To be quite honest, the notion of using cellphones for medical use wasn't something that would have immediately come to mind, but after thinking about it, it makes perfect sense. If a student has diabetes, we now have the technology to utilize apps to sync with a body sensor to determine blood glucose levels. This is something that has become more popular, and a quick google search would show that there has been a big push for the development of more apps that can help with diabetes and other medical conditions. In addition, while I may not fully agree with parents or students contacting each other during the curricular time (I believe these issues should go through the office first), I definitely see the benefit of allowing these devices in the student's hands. As Michala pointed out, oftentimes students are walking home after school or after extra-curricular events, and if an emergency were to take place, having a way to contact emergency services or even their parents would be incredibly important. While I don't have kids of my own, I can definitely see the peace of mind it would give parents (and probably their kids too), if they were to have a cellphone in these situations.
2) Cellphones can alleviate the pressure of tech use in schools.
In my experience, this was the number one benefit of BYOT and cellphone use in schools. I distinctly remember in my first year of teaching we had one single laptop cart that was being shared by the entire middle years' block. This meant it was almost impossible to get your hands on these devices as they were the hot commodity in our end, and always seemed to be booked out. However, the following year our division adopted a BYOT policy, which completely changed everything. Now, instead of having to book the entire laptop cart, teachers only needed to book a certain number of computers for the students in their classes who did not bring a personal device to school. This enabled more teachers to access the laptop cart at the same time and thus allowing for more tech integration within classrooms. While cellphones couldn't be used for everything (word processing, powerpoints, etc.), they did drastically cut down on the number of devices teachers needed to borrow each day/week off the shared carts, which ultimately provided more use and access for all the students in the middle year's end of the school.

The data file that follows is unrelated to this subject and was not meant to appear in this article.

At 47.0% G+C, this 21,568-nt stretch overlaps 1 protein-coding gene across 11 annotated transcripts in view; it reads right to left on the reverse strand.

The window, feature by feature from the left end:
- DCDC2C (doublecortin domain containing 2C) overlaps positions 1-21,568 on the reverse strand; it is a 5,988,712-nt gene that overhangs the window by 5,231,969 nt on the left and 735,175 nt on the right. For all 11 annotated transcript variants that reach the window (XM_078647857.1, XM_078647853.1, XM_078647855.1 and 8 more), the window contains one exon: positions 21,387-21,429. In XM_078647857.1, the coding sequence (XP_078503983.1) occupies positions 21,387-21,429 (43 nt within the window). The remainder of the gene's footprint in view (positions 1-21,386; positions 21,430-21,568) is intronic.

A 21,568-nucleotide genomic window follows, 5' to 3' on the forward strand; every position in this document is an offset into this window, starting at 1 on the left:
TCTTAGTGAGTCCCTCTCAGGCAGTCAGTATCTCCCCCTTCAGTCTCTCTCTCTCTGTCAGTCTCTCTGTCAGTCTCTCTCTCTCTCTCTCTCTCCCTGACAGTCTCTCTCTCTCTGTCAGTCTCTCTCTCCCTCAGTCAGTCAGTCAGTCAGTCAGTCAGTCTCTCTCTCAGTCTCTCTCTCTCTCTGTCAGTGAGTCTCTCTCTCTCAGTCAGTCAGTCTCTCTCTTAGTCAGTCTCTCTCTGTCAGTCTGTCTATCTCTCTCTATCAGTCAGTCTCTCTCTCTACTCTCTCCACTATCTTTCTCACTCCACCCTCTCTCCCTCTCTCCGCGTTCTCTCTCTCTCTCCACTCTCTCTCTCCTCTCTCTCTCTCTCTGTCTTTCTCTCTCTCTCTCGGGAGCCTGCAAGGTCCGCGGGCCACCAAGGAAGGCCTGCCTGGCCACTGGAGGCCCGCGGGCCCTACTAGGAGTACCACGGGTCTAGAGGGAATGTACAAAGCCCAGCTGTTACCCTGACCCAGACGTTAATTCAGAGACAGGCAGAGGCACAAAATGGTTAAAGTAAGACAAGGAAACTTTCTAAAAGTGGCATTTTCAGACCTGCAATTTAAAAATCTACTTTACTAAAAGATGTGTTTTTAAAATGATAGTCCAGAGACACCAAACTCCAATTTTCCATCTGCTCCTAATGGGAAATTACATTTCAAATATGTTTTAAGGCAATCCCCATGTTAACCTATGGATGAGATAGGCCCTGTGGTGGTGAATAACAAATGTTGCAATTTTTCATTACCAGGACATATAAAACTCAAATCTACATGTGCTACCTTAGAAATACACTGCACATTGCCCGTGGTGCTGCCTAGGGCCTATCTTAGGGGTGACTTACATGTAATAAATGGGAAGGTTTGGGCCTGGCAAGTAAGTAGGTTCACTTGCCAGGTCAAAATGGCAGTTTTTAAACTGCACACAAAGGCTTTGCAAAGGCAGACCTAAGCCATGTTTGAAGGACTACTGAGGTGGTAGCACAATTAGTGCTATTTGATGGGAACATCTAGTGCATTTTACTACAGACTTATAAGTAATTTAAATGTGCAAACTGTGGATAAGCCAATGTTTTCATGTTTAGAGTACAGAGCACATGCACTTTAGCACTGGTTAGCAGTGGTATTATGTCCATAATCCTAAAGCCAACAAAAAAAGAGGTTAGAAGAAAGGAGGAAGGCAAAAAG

3) Cellphones can be utilized for many educational purposes.
Whenever I've had the "should we bad cellphone" discussion with my colleagues or fellow teachers, this is the point that I really try to hammer home - cellphones provide many educational opportunities to the students that may not have been possible (or practical) on a school device. In my experience, when I've provided students with the opportunity to demonstrate their learning in the way that works best for them, oftentimes they utilize their personal devices in ways that I didn't even know were possible. Whether it's various video editing apps, stop motion creators, music editing software, or even games like Minecraft, I've been blown away by the products they produce using the devices they are the most familiar with. I think this is also an important learning experience for the students - as Dean pointed out - if we teach our students that these devices can be used for more than just social media and personal use at home, we open their eyes to the full potential these devices hold.
Here's an example of a project that one of my students created this year when they were tasked with retelling the Creation Story. While many students could have simply created a PowerPoint, storybook, or poster, this student created the story on her Minecraf mobile app in class and used her laptop simultaneously for tutorials on how to create different structures. (Audio is a little hard to hear)
Ultimately, while both sides made compelling arguments, I still found myself positioned on the "Disagree" side of the debate surrounding the ban of cellphones in schools. While I fully acknowledge that certain issues may arise in regards to cellphone use in school, I firmly believe that education is the key to solving these problems. As educators, if we put the time in to teach our students digital citizenship and responsible use (and reinforce these concepts throughout the year), the magnitude of these issues should decrease. It's unrealistic to expect zero issues with cellphones, as ultimately these are kids we're dealing with and they are bound to make mistakes. By banning the devices, we lose out on the opportunity to educate the students and only make these devices taboo (which could result in them using them behind our backs anyway). At the end of the day, an analogy I like to use in regards to this situation is the use of paper in schools. If students use paper inappropriately (passing notes, writing nasty letters, drawing offensive pictures, etc.), do we ban paper throughout the entire school? Or do we take the time as educators to teach our students appropriate behaviour and procedures, while dealing with the students who make the mistakes on an individual level?
Just some food for thought...